Unlike many parliamentarians-turned-ministers, Valentinas Mazuronis, until recently a stalwart of the ruling Order and Justice party, has earned a reputation as a smart, sly and capable leader from his time holding the reins of the Environment Ministry. Mazuronis has been widely praised for, among other things, forging ahead with the renovation of apartment blocks and for toughness in defending the hydrocarbons exploration bid, or cracking down on poachers in the country. Now an MEP, Mazuronis kindly agreed to take a few questions from The Baltic Times.
Have your six months in Brussels been enough to you to get an idea what kind of European Parliament (EP) this is? What are the moods in it?
I can’t perhaps compare this EP with the one that has completed its work, but the change of political forces is pretty obvious in the parliament. Until now, both political right and left in the EP would usually seek help from Alliance of Liberals and Democrats for Europe Party, known as ALDE. But the voters have thumbed down it in the 2014 EP elections – they rank only 4th on the list of number of mandates - therefore, the Conservatives and Social Democrats are compelled to seek allies somewhere else.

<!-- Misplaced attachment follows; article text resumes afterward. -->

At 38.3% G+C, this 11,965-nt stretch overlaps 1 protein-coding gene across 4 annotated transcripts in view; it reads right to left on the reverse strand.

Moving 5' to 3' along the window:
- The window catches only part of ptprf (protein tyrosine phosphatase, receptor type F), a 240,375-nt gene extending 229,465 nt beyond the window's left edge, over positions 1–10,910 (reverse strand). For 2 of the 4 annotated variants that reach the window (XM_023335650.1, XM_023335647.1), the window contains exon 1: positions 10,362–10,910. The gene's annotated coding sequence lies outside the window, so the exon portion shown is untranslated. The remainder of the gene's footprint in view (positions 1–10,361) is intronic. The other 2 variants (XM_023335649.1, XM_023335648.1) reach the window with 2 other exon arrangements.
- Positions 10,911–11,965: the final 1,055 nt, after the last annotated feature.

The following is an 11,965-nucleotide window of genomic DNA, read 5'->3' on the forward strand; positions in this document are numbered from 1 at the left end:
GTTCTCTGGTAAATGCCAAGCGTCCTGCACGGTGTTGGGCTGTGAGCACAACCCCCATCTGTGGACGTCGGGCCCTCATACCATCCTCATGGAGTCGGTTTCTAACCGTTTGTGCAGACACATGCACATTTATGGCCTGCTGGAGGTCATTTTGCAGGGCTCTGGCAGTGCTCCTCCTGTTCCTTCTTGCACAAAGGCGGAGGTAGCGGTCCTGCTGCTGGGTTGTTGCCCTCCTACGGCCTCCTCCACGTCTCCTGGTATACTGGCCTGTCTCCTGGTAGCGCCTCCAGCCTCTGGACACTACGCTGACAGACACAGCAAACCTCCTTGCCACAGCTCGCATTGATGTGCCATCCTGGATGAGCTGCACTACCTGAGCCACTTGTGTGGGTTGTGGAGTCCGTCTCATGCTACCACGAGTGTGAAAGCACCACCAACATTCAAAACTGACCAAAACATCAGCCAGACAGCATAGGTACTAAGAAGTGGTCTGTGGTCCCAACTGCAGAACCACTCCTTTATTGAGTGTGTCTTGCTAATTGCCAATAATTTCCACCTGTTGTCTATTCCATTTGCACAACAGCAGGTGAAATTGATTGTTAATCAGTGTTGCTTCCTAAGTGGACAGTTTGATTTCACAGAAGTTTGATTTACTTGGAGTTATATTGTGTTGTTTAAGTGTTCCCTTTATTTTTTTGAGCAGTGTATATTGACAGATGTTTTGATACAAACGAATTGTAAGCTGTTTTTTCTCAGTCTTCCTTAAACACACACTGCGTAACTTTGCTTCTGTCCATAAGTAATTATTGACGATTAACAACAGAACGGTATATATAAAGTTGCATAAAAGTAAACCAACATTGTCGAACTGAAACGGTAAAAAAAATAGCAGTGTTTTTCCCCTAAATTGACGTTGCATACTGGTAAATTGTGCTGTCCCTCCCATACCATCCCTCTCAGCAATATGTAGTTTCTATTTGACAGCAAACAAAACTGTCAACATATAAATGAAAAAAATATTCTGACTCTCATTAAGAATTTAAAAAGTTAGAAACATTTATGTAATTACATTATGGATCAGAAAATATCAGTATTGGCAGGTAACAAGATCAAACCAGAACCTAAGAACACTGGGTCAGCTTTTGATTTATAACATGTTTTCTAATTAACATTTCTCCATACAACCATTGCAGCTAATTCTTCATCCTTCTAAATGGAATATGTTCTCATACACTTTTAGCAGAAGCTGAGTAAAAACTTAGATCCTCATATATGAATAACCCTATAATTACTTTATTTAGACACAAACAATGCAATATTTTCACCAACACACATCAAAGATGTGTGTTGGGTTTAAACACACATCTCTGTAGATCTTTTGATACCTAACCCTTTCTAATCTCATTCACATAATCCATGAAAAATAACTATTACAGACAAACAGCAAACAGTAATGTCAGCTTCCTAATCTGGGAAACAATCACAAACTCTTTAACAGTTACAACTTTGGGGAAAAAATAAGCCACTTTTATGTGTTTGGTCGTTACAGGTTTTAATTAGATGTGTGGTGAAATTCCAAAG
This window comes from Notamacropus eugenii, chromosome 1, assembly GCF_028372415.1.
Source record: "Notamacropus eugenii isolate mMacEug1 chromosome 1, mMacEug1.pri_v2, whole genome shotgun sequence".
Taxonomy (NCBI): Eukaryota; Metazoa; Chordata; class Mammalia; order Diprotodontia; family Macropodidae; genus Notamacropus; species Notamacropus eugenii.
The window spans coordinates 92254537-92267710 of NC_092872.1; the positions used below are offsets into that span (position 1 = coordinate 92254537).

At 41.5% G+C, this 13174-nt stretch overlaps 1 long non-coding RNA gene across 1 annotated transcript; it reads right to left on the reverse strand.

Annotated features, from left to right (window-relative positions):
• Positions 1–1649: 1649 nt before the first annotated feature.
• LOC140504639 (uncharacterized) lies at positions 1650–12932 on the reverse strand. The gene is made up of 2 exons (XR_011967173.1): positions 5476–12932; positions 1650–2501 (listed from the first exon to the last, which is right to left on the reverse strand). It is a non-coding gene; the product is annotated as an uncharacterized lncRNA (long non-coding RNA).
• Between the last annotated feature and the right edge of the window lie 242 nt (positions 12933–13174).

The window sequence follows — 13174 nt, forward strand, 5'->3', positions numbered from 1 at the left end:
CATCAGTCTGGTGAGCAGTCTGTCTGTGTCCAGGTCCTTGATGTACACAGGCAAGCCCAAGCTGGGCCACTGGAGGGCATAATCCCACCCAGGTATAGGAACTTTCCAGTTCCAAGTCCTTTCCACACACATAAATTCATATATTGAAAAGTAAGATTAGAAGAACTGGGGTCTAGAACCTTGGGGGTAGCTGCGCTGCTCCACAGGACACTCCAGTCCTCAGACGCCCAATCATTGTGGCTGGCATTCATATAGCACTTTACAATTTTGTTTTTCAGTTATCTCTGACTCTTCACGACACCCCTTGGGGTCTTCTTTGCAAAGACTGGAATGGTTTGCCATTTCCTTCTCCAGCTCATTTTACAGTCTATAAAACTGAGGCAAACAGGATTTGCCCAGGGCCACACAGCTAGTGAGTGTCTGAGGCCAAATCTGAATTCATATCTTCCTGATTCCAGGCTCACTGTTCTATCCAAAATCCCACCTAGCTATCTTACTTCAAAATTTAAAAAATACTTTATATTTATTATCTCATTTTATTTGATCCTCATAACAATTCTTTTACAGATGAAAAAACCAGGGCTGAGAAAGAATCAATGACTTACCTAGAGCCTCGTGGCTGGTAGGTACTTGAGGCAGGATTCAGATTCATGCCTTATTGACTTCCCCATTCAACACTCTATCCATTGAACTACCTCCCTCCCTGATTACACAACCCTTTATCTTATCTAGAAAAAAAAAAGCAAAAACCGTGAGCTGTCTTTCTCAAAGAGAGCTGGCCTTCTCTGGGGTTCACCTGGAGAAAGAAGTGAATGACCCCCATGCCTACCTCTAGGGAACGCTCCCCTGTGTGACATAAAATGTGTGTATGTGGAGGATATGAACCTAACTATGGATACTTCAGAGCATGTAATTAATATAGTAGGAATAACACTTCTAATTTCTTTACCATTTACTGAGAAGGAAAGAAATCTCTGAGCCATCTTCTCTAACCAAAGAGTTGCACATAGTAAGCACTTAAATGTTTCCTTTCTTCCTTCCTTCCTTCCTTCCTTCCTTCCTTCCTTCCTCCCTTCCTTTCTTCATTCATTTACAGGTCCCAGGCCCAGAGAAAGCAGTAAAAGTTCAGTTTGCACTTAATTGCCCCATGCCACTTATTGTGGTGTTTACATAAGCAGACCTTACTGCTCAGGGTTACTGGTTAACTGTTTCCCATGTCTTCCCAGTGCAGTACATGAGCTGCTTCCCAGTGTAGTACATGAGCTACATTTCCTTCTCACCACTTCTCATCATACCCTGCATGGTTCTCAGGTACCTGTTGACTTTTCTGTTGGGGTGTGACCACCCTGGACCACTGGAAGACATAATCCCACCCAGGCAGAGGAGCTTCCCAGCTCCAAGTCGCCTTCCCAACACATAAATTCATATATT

Obviously, there are many more so-called euro-skeptics – in all factions, in fact. They just vary by the vociferousness of their rhetoric perhaps.
There’s also this tangible, enhanced feeling that the functioning and the whole body of the European Union needs to be re-structured, revamped in order to get it to be more functional and, what I would call, down-to-earth.
What should be altered in your opinion?
The largest EP factions (the European People’s Party (EPP), the Progressive Alliance of Socialists and Democrats (S&D), European Conservatives and Reformists (ECR), the Alliance of Liberals and Democrats for Europe (ALDE)-TBT) increasingly agree that there has been too large a gap between the grassroots- ordinary people and the political establishment in Brussels.
In other words, there’s a feeling that Brussels pays too little attention to the needs of member states and their people. The movements for more powers for national governments – the process we observe happening in the UK and Italy, for example - may trigger a bigger number of followers in the entire EU. I reckon the demand to more address the national peculiarities is right and I support it.
I do not think that the sweeping wave of “anti-EU rhetoric” is only about denying what is good about the Union, or, furthermore, repudiating the European Union. The member states, which question its authority, want this - more powers, more opportunities to be allowed to weigh in on domestic issues themselves.
In other words, it is about the eternal question the EU has not answered yet to pursue a confederation or a bigger federation of member states…